Inchon Described as Being the Term Paper

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In spite of the setbacks of Operation Blueheart, MacArthur was admirable in his courageous "promptitude to act," in the words of Winston Churchill (cited by Starling 1998, p. 298). After Blueheart's execution proved inconceivable, MacArthur immediately proceeded to draft the plans for the similar Operation Chromite. Operation Chromite, like Operation Blueheart, would rally the support of various branches of the military in a sweeping amphibious counteroffensive. MacArthur hoped to achieve the primary objective of American and United Nations presence in the Korean Peninsula: to stymie the communists.

If nothing else, MacArthur wanted to revitalize the spirits of troops stationed throughout East Asia and especially those trapped behind the Pusan Perimeter. On a reconnaissance mission on June 29, 1950 General MacArthur observed lackluster troops and was quoted saying Nobody is fighting," (Ballard 2001, p. 32). The seasoned CINCFE pointed out during the reconnaissance mission that among American and allied South Korean troops "morale was not sufficient" (Ballard 2001, p. 32). In his memoir of Korea the Coldest War, James Brady (2000) refers to the "shabbiness of American forces as they existed at the beginning of the Korean War," (p. 3). Brady (2000) also recalls the "terrible, mountainous terrain" that characterized the Korean peninsula and notes that the Korean War disheartened American troops who viewed the Communist encroachment of 1950 as a sign that World War Two had never ended after all. MacArthur's observations during his reconnaissance mission spurned on the general to complete Operation Chromite as a marker of American victory. MacArthur was also undoubtedly fueled by his personal pride and ambition. He is quoted as saying, "We shall land at Inchon and I shall crush them," (quoted by Carpenter 2000, p. 3).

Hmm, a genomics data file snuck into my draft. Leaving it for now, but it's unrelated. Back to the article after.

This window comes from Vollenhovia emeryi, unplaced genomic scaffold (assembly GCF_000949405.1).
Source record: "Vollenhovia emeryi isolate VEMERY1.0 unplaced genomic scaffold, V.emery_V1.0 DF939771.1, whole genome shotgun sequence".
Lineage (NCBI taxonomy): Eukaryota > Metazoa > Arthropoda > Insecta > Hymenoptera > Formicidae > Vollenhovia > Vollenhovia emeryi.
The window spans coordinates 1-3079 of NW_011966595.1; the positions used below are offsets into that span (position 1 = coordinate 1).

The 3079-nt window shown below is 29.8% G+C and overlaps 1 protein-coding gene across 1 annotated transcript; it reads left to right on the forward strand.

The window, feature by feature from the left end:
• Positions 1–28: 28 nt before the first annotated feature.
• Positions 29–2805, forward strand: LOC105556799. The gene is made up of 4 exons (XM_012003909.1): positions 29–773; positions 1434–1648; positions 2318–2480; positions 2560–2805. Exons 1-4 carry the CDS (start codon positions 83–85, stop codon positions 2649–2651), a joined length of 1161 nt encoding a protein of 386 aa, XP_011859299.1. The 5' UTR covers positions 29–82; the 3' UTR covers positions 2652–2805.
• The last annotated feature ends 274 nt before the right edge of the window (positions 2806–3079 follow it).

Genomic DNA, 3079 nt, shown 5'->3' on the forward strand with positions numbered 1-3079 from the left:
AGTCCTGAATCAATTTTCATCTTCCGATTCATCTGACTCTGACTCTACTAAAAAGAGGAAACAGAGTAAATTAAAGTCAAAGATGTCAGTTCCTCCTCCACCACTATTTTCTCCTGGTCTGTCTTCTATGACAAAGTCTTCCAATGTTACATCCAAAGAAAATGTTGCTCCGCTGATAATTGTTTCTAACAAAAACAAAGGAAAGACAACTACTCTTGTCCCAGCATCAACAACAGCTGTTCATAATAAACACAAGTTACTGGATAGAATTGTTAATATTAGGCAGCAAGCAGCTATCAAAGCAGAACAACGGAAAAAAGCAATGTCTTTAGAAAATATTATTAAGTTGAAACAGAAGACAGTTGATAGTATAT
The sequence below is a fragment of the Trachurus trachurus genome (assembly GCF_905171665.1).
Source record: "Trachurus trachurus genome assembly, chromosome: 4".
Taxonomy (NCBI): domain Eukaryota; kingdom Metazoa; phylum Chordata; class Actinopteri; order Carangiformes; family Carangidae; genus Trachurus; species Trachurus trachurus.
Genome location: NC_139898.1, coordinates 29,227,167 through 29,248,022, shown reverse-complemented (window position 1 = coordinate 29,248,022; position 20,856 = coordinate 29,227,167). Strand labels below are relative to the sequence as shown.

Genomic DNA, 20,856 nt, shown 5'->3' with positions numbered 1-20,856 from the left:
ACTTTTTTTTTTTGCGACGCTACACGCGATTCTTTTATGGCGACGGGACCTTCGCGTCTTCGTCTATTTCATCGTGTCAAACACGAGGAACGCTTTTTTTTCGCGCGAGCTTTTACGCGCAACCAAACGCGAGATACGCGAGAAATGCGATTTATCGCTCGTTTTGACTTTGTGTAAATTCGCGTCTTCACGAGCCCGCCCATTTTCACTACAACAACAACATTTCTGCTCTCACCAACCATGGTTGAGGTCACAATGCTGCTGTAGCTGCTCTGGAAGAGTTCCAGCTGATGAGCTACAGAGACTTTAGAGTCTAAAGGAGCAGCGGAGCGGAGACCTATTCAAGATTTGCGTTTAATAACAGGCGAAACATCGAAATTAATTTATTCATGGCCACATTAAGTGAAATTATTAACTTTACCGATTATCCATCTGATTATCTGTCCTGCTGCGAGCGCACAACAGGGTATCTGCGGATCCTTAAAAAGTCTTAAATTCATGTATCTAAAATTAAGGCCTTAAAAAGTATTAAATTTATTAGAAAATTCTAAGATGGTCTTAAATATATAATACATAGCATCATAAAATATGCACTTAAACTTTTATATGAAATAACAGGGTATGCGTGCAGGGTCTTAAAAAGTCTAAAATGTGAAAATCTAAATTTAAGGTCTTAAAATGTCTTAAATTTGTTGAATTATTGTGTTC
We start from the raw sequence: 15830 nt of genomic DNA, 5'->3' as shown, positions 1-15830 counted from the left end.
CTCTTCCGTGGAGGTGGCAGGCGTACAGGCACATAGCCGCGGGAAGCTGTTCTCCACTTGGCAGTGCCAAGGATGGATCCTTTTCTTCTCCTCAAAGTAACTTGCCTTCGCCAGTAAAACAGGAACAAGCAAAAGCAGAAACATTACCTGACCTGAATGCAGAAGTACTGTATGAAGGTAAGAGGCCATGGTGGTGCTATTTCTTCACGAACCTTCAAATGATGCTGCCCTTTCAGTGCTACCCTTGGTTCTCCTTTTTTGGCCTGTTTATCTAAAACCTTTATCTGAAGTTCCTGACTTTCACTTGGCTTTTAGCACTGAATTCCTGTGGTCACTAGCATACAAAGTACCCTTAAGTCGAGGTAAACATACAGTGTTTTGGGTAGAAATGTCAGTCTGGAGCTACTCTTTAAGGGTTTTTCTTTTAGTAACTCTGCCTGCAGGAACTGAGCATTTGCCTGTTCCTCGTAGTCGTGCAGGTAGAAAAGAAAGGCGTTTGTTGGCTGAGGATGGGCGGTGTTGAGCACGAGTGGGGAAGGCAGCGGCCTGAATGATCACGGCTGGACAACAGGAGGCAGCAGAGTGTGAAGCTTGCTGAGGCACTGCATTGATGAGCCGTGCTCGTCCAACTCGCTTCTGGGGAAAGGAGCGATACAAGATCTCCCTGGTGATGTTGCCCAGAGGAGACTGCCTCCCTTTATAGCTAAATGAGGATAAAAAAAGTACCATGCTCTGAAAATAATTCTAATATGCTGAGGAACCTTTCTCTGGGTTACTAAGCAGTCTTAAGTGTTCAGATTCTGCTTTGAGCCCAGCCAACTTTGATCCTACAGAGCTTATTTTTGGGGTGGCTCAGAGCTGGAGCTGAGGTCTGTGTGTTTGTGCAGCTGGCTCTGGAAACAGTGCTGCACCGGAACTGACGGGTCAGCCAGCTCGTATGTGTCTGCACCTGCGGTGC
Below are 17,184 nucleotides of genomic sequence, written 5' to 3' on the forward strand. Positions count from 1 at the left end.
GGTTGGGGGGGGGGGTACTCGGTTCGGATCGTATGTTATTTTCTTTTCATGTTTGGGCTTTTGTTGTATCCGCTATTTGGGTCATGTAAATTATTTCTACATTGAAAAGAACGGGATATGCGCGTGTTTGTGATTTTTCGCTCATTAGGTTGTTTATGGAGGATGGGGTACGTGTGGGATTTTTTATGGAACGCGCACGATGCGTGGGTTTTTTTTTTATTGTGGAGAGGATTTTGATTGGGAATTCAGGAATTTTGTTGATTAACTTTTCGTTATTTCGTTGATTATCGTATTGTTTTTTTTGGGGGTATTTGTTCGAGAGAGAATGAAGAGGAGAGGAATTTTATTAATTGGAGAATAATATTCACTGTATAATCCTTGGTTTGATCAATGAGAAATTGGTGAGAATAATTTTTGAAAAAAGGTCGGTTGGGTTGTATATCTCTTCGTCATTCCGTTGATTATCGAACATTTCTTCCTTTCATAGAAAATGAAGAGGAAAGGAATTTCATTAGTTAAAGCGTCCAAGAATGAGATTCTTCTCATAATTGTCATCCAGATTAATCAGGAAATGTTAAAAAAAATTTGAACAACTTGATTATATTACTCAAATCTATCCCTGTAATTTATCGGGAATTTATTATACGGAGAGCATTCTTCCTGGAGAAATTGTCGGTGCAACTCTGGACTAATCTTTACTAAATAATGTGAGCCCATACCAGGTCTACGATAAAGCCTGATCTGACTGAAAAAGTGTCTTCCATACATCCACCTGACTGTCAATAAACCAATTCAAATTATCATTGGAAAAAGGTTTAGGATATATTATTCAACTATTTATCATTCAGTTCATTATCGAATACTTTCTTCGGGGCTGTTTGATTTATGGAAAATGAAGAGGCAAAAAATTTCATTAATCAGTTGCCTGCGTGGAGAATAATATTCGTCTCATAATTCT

General MacArthur was no novice at military strategy. First in his class at West Point, MacArthur would become the academy's superintendent. A star-studded post in World War One led to his later becoming Army Chief of Staff and he "surely helped save the U.S. military from disintegration between the wars," (Beidler 2007, p. 64). MacArthur's performance during World War Two presaged his position in the Korean conflict. MacArthur combined Army, Navy, and Marines forces and was awarded the Medal of Honor for his "strategic genius" during the Second World War (Beidler 2007, p. xx). His role in the reconstruction of Japan after the war also earned him accolades; his expertise in the affairs of the Far East ensured his continued posting and his eventual command of the Korean United Nations presence.

His combat experiences and triumphs in World War Two bolstered his efforts in Korea with regards to strategic issues and logistics. For example, MacArthur understood how supply shortages affected "operational reach" and knew how to read "enemy vulnerabilities," (Ballard 2007, p. 32). MacArthur also had exhibited a "keen sense of timing" during the Second World War that made his assessment of when to invade at Inchon reliable ("Operation CHROMITE: The Concept and the Plan"). Yet Inchon presented a whole different set of circumstances for the military commander in chief. MacArthur, emboldened by his already star-studded career, was faced with the challenge of convincing Army Chief of Staff General J. Lawton Collins, Chief of Naval Operations Admiral Forrest Sherman, and the Far East expert on amphibious operations, Rear Admiral James H. Doyle that an amphibious offensive at Inchon was feasible. MacArthur needed to show that Operation Chromite would succeed and that the decision to launch a tricky surprise invasion was the correct one. Rear Admirable James Doyle offered the most diplomatic and -- in MacArthur's eyes -- the most affirmative response to the proposition of an amphibious invasion at Inchon in September 1950: Doyle hesitated to stand in the general's way and simply stated, "Inchon is not impossible," (Carpenter 2000, p. 2). Doyle was also "the most experienced amphibious officer in the Far East," (Ballard 2007, p. 33). Although Doyle had thoroughly evaluated Inchon's territory and "attempted to dissuade" MacArthur from invading there, Operation Chromite was ultimately approved by a "concerned" JCS (Ballard 2007, p. 33-34).

MacArthur selected September as an ideal month for the amphibious attack for several reasons. First, September was not too long after the June Communist invasion and so sent a powerful message about the United States and its determination to squelch communism. Second, tidal, terrain and weather conditions "were suitable for landing troops and equipment under fire" in September whereas waiting any longer would render the tides too unpredictable or treacherous ("Operation CHROMITE: The Concept and the Plan"). September 15, the invasion commenced. The immediate goals of Operation Chromite were to cut off Communist supply lines from the North by seizing Seoul and to destroy the Communist stranglehold on Pusan. Both objectives were met within days; MacArthur triumphed.